Monday, February 23, 2015



This is a matter most urgent and dire.  The very liberties observed and freedoms appreciated are grossly threatened by a culture's desire to protect a monolithic press and tyrannical government.  A secure press promulgates the façade that a secular city prides itself on one party rule.  Such a press biases reporting with agenda driven editing and condones unilateral thought on multitier matters for the individual and family, education, economics, government and religion.  Rather than becoming the fearless butch dog that checks and balances institutions of power, press, granted ornate and excessive strength through its editorial boards and opinion, simply demur and become data carriers of the engorged and corrupt.  The tool for this lethal subversion or weapon against speech that provokes reason is the art of diminishing the voice of the dissenters.  No, I am not talking about Moscow, Beijing or Havana.  I refer to the "Black" Press in Washington, DC that has for nearly a century secured the proliferation of liberal, progressive speech while degrading and censoring conservative speech.  For the sake or pure reason and the advancement of a demoralized culture, it is essential that organizations like The Washington Informer and The Afro-American tear down the walls of monolithic reporting and commentary and open the doors and windows of a free press.

Frederick Douglass, whose home is landmarked in Old Anacostia thanks to the efforts of such great citizens as Nannie Helen Burroughs, advised, “A battle lost or won is easily described, understood, and appreciated, but the moral growth of a great nation requires reflection, as well as observation, to appreciate it.  Many a battle has been lost and won in our culture yet, it seems the only narrative presented is that our most prominent victories are the 1964 Voting Rights Act and the elections of two black presidents—one by the Congressional Black Caucus and the other by Electoral College.  We are constantly losing the religious, economic, education, family and individual battles because we have a secure press that promotes without protest the religion of secularism, the economics of Lord John Maynard Keynes, public school only education and family and individual rights as doled out by the United Nations Declaration of Human Rights.  This was not always so.  Rich debate and journalistic excellence was on display in “Black” Papers like the Chicago Defender and the Pittsburg Courier.  In 1932, Courier Publisher Robert Lee Vann swayed black voters to shift their political allegiance from the Republican Party to support the Democratic candidate Franklin D. Roosevelt.  By 1936, he would come to regret such a decision.  Having criticized Blacks in 1932 for selling their “souls” to the Republican Party, he realized by 1936, per Black Americans in the Roosevelt Era: Liberalism and Race by John B. Kirby, that, Blacks had refinanced their souls with the Democrat Party.  It was not allegiance to either but rich independence from both that would allow men to reason the best course to meet the needs of their culture.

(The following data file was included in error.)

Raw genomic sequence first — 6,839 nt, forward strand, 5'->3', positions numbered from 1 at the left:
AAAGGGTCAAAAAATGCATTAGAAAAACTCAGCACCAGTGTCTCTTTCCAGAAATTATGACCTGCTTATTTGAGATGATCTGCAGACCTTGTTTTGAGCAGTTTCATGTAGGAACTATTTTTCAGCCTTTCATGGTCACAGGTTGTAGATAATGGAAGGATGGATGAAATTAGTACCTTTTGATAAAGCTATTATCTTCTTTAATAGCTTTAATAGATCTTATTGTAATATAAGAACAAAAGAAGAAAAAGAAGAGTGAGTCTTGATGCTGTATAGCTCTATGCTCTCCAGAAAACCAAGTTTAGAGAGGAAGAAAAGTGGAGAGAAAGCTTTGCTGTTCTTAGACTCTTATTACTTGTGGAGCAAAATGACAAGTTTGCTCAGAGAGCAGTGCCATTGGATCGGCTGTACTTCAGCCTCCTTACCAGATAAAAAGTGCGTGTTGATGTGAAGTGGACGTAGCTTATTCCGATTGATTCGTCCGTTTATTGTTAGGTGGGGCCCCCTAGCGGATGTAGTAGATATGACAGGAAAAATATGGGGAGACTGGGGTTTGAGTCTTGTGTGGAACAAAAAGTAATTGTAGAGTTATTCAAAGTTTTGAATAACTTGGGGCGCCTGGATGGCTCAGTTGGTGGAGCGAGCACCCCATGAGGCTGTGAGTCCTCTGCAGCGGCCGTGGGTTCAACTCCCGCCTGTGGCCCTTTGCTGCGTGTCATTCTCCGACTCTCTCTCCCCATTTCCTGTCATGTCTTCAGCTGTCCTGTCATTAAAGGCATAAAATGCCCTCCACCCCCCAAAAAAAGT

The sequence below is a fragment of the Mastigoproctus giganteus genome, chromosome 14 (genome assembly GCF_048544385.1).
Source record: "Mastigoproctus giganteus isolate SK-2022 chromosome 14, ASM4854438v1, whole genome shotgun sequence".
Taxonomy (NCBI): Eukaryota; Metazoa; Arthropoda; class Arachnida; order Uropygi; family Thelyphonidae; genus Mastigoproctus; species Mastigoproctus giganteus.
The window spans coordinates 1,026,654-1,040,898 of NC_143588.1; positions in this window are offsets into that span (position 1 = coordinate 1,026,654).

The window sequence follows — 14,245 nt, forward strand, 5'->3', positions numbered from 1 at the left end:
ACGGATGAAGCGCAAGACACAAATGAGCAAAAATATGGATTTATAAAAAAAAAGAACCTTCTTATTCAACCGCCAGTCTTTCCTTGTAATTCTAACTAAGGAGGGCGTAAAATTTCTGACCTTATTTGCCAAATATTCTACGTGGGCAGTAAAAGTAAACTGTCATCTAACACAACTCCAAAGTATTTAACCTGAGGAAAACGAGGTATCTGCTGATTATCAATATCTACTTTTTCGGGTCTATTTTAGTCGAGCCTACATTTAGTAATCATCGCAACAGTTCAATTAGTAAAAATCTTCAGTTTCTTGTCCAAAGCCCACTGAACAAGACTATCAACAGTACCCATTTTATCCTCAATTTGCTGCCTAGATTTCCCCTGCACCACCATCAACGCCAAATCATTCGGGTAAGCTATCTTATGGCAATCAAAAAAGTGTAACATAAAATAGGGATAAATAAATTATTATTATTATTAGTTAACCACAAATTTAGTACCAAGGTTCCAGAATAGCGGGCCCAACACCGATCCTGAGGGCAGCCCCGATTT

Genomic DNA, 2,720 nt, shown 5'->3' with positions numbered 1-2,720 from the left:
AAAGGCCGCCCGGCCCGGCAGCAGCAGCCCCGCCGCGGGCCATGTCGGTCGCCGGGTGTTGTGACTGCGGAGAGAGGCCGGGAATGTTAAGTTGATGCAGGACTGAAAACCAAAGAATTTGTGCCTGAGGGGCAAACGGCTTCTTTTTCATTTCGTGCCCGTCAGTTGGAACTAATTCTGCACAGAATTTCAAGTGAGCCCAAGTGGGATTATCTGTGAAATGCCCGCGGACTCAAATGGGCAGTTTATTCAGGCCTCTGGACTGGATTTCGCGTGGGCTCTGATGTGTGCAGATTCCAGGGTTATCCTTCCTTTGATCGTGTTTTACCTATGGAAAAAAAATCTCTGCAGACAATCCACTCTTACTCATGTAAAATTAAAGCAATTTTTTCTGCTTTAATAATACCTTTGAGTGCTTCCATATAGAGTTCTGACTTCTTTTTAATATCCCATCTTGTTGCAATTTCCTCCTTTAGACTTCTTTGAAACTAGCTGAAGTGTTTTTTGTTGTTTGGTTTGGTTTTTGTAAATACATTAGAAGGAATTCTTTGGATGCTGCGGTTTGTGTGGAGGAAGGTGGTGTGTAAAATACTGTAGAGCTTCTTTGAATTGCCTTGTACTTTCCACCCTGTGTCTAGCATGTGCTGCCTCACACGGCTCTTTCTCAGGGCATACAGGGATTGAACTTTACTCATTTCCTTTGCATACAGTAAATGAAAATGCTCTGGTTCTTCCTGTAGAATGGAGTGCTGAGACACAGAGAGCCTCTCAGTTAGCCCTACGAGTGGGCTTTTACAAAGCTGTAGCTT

It is written in the First of the US Constitution’s Bill of Rights that Congress shall make no law respecting an establishment of religion or prohibiting the free exercise thereof, or abridging the freedom of speech or of the press, or the right of the people peaceably to assemble and to petition the government for a redress of grievances.  So why does the Black Press blockade its readers from so small an opinion as those that dissent?  Why does the Black Press reduce, diminish or make less the protester’s view of facts or expression of thought?  Why does the Black Press discriminate against alternative voices in its business of printing or publishing?   Frederick Douglass published the North Star for four years before merging it with another newspaper.  The North Star's slogan was "Right is of no Sex--Truth is of no Color--God is the Father of us all, and we are all Brethren."  It is best that a Free Press pursue the Truth at the cost of losing its coveted place of leisure with the corrupt or relaxing its menace against the corrupt.  Sociologist William Julius Wilson once quipped, “There is a tendency to want to treat blacks as a monolithic socioeconomic group.”  This should never be the doctrine or practice of the Black Press.  Our culture is in need of a Press that will fight tirelessly for their rights as citizens and as human beings.  Black Press, dismantle this wall of monolithic reporting and commentary and open us to a free press.